My nephews Ethan’s pre-k class made a cook book, and all the kids had to come up with all the recipes😂😂 so much better than I could’ve imagined. pic.twitter.com/X5d0Sqzw5N— Jordan Adams (@JordanKAdams97) May 16, 2018
I can't remember much about pre-k or kindergarten, but what I can remember is distinct, and of those memories are ones of dictating stories to a class aide with a typewriter for various projects. While creating the art portion of a project, my classmates and I would get called into the hallway one by one by Miss Maryann, who would type everything we said for the written portion of the project (the best example I can remember was being asked to recite an original Mother's Day poem to accompany a handprint flower masterpiece, which still hangs in my mom's basement).
Although the time of the typewriter is mostly in the past, a pre-k class of today was tasked with writing (read: dictating) "recipes" for a class cookbook, and you can basically hear the toddler in the hysterical computer-printed transcriptions.
Shared by Jordan Adams, the uncle of one of the kids in the class, each recipe includes cooking times, ingredients and where to buy them, and instructions — and they're all pretty much downhill from the recipe names on. "My nephew Ethan's pre-k class made a cookbook, and all the kids had to come up with all the recipes," Jordan wrote on Twitter. "So much better than I could've imagined."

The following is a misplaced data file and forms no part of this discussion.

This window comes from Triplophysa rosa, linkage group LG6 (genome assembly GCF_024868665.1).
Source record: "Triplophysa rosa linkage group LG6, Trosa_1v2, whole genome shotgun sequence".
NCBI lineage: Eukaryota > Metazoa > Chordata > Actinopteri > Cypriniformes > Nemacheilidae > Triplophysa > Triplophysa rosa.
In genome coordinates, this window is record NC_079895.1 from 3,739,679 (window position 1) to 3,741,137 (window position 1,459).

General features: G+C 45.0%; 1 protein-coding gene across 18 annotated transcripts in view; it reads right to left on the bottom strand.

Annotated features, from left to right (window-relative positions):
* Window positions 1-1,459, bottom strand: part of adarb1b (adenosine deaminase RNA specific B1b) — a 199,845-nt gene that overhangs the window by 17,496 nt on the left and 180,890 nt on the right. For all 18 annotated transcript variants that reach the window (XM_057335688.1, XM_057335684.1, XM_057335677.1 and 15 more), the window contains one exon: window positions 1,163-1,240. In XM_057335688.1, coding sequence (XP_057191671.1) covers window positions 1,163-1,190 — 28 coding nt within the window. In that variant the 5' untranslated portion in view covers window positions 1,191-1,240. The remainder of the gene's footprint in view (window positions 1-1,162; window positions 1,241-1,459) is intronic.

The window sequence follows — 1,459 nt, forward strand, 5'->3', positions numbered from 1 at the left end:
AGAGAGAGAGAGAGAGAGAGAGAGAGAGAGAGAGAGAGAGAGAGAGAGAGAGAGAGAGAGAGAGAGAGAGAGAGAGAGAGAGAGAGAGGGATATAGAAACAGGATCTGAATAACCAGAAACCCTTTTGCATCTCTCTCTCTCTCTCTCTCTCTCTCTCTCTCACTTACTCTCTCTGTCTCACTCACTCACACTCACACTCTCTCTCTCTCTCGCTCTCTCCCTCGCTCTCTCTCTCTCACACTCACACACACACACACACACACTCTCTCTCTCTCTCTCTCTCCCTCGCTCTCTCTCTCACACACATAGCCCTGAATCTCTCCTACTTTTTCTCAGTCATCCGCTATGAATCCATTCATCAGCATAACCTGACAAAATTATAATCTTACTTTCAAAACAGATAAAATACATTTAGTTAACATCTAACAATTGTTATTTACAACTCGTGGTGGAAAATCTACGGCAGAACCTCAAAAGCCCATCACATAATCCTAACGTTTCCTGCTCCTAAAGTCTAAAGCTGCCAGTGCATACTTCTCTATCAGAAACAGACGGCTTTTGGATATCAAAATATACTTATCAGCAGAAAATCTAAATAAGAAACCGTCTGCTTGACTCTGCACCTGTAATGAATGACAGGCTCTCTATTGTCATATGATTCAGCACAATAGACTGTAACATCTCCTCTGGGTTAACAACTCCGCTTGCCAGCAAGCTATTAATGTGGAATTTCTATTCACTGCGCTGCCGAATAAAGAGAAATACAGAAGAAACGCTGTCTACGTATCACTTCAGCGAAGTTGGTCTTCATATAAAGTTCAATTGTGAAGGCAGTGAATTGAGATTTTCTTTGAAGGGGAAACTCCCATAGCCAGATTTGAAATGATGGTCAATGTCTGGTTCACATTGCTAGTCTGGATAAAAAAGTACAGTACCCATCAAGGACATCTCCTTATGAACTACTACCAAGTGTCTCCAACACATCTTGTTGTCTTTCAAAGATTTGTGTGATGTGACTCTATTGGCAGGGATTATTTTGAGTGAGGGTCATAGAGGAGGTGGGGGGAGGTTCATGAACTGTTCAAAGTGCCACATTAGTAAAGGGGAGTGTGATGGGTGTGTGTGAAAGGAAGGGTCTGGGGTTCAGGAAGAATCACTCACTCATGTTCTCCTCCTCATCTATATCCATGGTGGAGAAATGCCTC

"Don't put anything on them because that's how you makes eggs, with nothing."
Ethan, Jordan's nephew, had perhaps the most distinct recipe. Called "Ethan's Eggs," the recipe calls for pancakes, sugar, and Skittles, which you can buy at Texas Roadhouse for $3 — and though the eggs take an hour to prep, the cook time is a cool two seconds.
"First you put the pancakes and then sugar and that's it," Ethan instructs. "You can cook it but you can go to my house and I will give you eggs because my mom makes eggs all the time. You can eat them with a spoon. Don't put anything on them because that's how you makes eggs, with nothing."
Now, if that isn't budding culinary excellence, I'm not sure what is.